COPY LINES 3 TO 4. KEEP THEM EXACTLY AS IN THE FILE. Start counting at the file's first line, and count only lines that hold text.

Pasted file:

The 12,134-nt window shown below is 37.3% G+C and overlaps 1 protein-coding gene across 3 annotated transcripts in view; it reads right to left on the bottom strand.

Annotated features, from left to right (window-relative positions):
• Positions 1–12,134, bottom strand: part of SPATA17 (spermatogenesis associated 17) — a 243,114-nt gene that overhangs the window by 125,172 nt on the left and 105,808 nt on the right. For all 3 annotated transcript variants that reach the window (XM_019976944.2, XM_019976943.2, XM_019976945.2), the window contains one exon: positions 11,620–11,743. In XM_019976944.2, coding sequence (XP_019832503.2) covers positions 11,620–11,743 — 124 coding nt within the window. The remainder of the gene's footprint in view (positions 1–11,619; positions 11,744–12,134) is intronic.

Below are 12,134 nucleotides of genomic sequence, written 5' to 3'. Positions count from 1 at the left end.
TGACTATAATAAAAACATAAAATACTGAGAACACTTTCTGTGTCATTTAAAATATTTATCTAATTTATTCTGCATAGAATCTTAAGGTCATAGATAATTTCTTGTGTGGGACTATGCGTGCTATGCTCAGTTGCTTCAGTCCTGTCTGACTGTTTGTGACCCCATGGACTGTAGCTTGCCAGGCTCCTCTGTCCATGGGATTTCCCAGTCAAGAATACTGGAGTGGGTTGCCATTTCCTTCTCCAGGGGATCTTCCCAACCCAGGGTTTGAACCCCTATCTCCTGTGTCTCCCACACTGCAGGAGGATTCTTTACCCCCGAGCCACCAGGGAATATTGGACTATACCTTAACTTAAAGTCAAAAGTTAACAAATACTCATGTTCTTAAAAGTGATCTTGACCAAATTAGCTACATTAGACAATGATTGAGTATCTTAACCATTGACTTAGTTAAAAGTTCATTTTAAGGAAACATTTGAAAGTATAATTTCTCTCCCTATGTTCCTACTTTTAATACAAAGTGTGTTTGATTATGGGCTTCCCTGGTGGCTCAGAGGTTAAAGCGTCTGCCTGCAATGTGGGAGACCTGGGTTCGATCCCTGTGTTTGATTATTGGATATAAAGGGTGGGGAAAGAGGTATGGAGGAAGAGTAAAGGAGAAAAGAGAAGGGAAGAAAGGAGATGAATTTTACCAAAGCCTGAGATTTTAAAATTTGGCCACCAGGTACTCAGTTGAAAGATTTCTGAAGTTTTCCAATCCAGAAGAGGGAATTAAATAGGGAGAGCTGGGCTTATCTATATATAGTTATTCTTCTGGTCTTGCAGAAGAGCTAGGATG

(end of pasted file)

• Positions 1–12,134, bottom strand: part of SPATA17 (spermatogenesis associated 17) — a 243,114-nt gene that overhangs the window by 125,172 nt on the left and 105,808 nt on the right. For all 3 annotated transcript variants that reach the window (XM_019976944.2, XM_019976943.2, XM_019976945.2), the window contains one exon: positions 11,620–11,743. In XM_019976944.2, coding sequence (XP_019832503.2) covers positions 11,620–11,743 — 124 coding nt within the window. The remainder of the gene's footprint in view (positions 1–11,619; positions 11,744–12,134) is intronic.

Below are 12,134 nucleotides of genomic sequence, written 5' to 3'. Positions count from 1 at the left end.